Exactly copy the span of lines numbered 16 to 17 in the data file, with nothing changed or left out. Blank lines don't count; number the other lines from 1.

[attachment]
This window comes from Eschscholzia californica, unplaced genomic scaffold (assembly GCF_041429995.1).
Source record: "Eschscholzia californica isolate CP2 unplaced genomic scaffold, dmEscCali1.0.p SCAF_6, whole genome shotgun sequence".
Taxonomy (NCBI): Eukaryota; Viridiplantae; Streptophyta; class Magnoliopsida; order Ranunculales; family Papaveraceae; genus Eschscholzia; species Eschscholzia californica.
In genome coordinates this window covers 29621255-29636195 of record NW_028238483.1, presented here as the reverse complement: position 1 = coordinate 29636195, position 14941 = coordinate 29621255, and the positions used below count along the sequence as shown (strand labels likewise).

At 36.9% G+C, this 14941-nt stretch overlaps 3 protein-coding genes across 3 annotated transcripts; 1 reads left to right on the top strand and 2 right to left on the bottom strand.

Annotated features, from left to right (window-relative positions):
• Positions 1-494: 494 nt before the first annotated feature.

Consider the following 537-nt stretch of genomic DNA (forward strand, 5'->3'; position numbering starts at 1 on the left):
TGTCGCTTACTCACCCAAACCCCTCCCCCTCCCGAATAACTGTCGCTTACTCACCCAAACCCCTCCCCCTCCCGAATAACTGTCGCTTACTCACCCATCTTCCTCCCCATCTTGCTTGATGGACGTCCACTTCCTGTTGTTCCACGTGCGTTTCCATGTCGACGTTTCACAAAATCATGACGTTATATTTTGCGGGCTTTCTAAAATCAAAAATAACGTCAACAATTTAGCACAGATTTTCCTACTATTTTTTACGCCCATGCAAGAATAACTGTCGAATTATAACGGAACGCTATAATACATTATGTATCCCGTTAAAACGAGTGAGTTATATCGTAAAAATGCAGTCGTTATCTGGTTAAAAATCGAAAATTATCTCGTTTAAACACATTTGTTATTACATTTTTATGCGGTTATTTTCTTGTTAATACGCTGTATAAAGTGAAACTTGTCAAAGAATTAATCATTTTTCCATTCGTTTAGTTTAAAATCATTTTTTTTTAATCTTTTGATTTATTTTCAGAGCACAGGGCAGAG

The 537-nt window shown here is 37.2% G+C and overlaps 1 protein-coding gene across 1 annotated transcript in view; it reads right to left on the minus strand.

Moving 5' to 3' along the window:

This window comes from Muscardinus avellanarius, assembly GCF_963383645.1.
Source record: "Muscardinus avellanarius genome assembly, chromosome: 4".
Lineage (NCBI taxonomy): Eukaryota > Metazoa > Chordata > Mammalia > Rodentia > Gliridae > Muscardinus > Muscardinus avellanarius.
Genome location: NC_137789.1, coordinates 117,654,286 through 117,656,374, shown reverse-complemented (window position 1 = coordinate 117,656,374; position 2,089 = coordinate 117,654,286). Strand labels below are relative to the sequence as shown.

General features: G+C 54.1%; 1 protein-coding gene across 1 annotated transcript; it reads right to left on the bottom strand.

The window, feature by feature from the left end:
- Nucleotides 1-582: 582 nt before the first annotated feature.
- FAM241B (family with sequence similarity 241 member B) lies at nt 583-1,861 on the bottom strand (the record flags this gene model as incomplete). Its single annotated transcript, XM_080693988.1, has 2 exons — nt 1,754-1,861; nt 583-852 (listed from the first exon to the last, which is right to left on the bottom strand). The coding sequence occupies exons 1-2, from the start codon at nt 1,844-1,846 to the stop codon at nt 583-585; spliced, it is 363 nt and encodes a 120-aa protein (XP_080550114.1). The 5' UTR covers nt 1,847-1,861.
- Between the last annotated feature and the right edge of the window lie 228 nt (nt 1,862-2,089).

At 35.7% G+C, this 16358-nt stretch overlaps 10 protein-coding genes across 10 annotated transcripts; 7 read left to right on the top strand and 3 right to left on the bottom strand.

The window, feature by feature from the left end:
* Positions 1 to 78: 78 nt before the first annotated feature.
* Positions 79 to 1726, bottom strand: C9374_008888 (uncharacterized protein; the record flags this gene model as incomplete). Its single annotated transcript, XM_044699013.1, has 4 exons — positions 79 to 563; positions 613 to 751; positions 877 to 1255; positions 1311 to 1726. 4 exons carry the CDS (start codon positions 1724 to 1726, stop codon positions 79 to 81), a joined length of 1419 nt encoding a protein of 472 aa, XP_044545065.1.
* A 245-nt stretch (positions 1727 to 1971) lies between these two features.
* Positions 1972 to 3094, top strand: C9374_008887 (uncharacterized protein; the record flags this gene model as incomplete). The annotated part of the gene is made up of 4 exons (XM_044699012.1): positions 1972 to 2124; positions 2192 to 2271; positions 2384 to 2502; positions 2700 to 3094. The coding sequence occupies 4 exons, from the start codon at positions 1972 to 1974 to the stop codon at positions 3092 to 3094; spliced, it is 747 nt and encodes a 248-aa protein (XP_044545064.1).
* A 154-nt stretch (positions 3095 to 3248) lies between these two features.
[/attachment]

General features: G+C 54.1%; 1 protein-coding gene across 1 annotated transcript; it reads right to left on the bottom strand.

The window, feature by feature from the left end: